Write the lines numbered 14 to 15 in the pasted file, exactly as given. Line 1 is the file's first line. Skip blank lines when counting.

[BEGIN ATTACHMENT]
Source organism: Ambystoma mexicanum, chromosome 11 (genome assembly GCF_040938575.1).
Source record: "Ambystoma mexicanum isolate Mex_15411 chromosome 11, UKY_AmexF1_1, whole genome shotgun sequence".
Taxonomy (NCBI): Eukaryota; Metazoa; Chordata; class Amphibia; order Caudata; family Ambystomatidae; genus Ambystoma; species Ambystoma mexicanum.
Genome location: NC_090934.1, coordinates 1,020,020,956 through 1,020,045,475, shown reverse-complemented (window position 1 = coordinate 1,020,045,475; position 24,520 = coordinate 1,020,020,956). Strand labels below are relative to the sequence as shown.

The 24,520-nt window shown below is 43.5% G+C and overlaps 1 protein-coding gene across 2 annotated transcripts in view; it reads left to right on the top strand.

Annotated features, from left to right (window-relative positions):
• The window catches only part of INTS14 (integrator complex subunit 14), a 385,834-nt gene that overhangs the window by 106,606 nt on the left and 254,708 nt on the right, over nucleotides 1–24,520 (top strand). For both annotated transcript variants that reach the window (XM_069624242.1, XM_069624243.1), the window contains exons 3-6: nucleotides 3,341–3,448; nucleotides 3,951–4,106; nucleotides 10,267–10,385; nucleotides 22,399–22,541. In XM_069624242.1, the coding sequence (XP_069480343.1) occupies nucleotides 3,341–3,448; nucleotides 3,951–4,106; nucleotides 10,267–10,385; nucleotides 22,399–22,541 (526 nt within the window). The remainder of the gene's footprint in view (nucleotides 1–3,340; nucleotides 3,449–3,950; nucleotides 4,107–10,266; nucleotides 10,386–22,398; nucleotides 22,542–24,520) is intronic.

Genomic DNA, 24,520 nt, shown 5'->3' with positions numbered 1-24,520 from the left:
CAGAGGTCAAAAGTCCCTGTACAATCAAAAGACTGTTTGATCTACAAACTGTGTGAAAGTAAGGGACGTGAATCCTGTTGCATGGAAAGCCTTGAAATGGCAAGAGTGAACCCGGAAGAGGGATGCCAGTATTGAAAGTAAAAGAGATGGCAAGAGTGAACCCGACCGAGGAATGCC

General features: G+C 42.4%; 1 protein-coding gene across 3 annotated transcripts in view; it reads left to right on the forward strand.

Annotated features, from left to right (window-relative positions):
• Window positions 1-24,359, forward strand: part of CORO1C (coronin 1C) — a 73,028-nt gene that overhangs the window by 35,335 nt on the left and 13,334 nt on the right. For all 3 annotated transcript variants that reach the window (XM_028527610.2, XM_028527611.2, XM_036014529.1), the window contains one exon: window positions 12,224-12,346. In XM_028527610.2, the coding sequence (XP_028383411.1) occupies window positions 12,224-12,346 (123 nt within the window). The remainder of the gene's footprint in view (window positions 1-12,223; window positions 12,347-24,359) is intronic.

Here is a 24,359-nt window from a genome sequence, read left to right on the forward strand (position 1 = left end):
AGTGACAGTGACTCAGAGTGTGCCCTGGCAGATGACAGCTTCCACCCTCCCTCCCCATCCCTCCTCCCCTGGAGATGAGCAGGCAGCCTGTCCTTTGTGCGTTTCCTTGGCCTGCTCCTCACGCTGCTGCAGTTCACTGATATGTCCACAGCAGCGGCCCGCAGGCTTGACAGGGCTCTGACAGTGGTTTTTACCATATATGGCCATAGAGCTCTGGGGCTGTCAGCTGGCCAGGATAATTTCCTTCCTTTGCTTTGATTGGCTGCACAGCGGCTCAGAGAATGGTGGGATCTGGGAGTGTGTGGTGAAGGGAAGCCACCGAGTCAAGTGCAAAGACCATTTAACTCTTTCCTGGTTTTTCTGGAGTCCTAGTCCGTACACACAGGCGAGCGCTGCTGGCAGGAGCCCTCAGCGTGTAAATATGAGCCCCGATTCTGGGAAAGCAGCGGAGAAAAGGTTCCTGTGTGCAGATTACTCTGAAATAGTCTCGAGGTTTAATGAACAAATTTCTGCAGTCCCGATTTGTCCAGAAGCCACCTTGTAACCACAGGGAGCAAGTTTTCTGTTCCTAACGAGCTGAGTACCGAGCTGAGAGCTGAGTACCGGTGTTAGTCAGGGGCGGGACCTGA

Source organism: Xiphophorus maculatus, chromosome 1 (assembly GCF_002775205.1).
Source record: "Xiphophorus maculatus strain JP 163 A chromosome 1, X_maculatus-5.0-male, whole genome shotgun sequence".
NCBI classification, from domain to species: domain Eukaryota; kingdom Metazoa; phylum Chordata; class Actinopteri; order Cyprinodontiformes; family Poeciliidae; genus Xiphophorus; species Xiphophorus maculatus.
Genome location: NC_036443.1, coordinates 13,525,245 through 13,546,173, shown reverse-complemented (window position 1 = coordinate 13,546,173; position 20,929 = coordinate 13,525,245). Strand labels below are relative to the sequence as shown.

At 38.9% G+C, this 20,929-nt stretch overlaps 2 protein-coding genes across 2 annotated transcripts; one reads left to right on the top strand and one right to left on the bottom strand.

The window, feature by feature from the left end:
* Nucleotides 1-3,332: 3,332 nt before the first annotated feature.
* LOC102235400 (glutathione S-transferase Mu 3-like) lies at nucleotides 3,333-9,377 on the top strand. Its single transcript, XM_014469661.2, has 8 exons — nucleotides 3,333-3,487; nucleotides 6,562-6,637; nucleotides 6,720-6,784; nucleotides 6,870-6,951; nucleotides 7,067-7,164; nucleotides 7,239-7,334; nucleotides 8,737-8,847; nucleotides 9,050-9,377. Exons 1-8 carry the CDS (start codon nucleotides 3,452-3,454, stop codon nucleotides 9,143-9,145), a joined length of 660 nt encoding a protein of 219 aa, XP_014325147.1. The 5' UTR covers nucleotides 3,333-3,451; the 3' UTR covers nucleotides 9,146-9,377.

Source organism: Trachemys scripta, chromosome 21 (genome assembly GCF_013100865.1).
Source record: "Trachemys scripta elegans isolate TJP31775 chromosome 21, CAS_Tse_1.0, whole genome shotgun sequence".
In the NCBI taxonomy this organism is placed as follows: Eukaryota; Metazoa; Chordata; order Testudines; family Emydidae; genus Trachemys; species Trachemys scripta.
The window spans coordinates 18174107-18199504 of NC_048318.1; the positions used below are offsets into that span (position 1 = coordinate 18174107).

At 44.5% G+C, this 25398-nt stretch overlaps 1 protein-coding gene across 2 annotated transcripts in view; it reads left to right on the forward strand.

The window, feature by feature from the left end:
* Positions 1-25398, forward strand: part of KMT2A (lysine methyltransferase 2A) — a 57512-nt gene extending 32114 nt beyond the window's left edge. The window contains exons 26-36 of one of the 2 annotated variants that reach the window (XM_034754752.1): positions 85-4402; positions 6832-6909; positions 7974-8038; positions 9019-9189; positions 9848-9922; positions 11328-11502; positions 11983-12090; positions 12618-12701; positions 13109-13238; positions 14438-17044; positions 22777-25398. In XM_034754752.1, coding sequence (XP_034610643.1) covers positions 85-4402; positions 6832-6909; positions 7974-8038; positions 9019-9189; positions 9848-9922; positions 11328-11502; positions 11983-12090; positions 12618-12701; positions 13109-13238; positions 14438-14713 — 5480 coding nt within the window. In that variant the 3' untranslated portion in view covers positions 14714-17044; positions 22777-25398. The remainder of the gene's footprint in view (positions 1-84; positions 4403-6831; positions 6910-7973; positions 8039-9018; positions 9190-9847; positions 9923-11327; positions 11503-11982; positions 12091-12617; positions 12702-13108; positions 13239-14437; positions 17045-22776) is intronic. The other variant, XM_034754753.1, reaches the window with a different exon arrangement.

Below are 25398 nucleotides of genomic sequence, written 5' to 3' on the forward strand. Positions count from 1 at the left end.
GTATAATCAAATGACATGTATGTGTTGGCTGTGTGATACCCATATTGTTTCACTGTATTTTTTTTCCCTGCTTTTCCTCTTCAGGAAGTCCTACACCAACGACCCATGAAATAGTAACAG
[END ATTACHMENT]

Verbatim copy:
AGTGACAGTGACTCAGAGTGTGCCCTGGCAGATGACAGCTTCCACCCTCCCTCCCCATCCCTCCTCCCCTGGAGATGAGCAGGCAGCCTGTCCTTTGTGCGTTTCCTTGGCCTGCTCCTCACGCTGCTGCAGTTCACTGATATGTCCACAGCAGCGGCCCGCAGGCTTGACAGGGCTCTGACAGTGGTTTTTACCATATATGGCCATAGAGCTCTGGGGCTGTCAGCTGGCCAGGATAATTTCCTTCCTTTGCTTTGATTGGCTGCACAGCGGCTCAGAGAATGGTGGGATCTGGGAGTGTGTGGTGAAGGGAAGCCACCGAGTCAAGTGCAAAGACCATTTAACTCTTTCCTGGTTTTTCTGGAGTCCTAGTCCGTACACACAGGCGAGCGCTGCTGGCAGGAGCCCTCAGCGTGTAAATATGAGCCCCGATTCTGGGAAAGCAGCGGAGAAAAGGTTCCTGTGTGCAGATTACTCTGAAATAGTCTCGAGGTTTAATGAACAAATTTCTGCAGTCCCGATTTGTCCAGAAGCCACCTTGTAACCACAGGGAGCAAGTTTTCTGTTCCTAACGAGCTGAGTACCGAGCTGAGAGCTGAGTACCGGTGTTAGTCAGGGGCGGGACCTGA

Source organism: Xiphophorus maculatus, chromosome 1 (assembly GCF_002775205.1).